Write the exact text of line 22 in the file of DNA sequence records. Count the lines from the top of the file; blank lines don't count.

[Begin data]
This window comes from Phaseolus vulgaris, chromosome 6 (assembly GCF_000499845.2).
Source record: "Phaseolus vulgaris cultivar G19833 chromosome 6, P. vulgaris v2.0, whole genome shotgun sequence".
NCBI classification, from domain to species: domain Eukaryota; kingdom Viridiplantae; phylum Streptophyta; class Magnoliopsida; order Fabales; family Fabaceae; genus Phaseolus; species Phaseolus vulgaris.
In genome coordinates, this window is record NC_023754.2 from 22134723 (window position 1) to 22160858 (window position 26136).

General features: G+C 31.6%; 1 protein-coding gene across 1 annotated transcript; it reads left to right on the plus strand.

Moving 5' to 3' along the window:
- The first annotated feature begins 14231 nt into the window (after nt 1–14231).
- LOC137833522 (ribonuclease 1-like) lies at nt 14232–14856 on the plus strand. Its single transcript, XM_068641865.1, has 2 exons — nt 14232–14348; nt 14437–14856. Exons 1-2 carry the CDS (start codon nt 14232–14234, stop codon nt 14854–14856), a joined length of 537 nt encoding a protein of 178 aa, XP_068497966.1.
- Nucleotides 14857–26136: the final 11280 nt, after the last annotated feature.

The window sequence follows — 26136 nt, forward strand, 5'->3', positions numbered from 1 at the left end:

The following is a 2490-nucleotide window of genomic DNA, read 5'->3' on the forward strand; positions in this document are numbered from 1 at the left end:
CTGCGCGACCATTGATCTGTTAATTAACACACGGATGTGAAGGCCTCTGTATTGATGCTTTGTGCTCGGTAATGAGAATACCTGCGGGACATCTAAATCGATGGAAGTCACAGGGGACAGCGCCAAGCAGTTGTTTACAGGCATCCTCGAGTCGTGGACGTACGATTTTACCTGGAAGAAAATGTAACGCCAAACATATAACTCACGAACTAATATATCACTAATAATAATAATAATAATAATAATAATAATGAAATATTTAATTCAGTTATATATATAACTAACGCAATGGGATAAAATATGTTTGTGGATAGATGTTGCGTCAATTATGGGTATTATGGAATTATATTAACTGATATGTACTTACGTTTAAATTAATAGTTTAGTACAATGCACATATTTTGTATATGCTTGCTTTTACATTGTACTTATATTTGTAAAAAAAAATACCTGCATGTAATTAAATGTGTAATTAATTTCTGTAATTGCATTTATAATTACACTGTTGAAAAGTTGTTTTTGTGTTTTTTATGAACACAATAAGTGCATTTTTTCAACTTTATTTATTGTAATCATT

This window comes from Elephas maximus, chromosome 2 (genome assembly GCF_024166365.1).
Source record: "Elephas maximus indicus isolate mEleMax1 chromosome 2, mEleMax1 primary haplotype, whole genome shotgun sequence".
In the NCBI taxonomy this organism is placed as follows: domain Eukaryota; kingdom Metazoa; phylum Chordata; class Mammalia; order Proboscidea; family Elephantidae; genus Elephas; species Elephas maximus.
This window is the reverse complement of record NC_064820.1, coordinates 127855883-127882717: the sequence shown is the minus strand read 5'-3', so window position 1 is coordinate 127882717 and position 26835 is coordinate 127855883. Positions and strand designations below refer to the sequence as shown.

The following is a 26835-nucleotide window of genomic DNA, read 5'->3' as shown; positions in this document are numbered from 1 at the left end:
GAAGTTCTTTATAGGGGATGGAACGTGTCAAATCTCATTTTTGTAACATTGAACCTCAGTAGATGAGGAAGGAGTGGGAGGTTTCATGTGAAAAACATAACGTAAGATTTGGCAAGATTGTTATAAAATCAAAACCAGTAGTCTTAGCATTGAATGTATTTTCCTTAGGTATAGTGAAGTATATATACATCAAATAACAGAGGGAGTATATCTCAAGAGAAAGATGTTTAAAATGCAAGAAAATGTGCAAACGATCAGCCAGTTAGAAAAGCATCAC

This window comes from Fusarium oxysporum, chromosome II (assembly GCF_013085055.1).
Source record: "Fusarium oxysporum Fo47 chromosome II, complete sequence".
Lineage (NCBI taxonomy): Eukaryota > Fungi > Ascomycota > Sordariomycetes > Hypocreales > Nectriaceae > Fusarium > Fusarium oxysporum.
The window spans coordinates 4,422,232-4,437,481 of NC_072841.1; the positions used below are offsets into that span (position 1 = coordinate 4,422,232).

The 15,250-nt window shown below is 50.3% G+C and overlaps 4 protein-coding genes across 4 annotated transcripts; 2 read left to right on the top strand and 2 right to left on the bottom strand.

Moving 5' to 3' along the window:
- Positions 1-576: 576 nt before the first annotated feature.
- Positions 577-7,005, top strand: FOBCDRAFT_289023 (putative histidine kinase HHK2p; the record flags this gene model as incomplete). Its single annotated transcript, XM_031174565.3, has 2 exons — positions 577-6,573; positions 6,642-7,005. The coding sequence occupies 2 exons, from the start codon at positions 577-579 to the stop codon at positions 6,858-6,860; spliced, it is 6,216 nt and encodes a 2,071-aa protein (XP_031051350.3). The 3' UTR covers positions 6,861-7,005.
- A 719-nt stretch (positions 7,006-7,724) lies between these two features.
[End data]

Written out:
The window spans coordinates 4,422,232-4,437,481 of NC_072841.1; the positions used below are offsets into that span (position 1 = coordinate 4,422,232).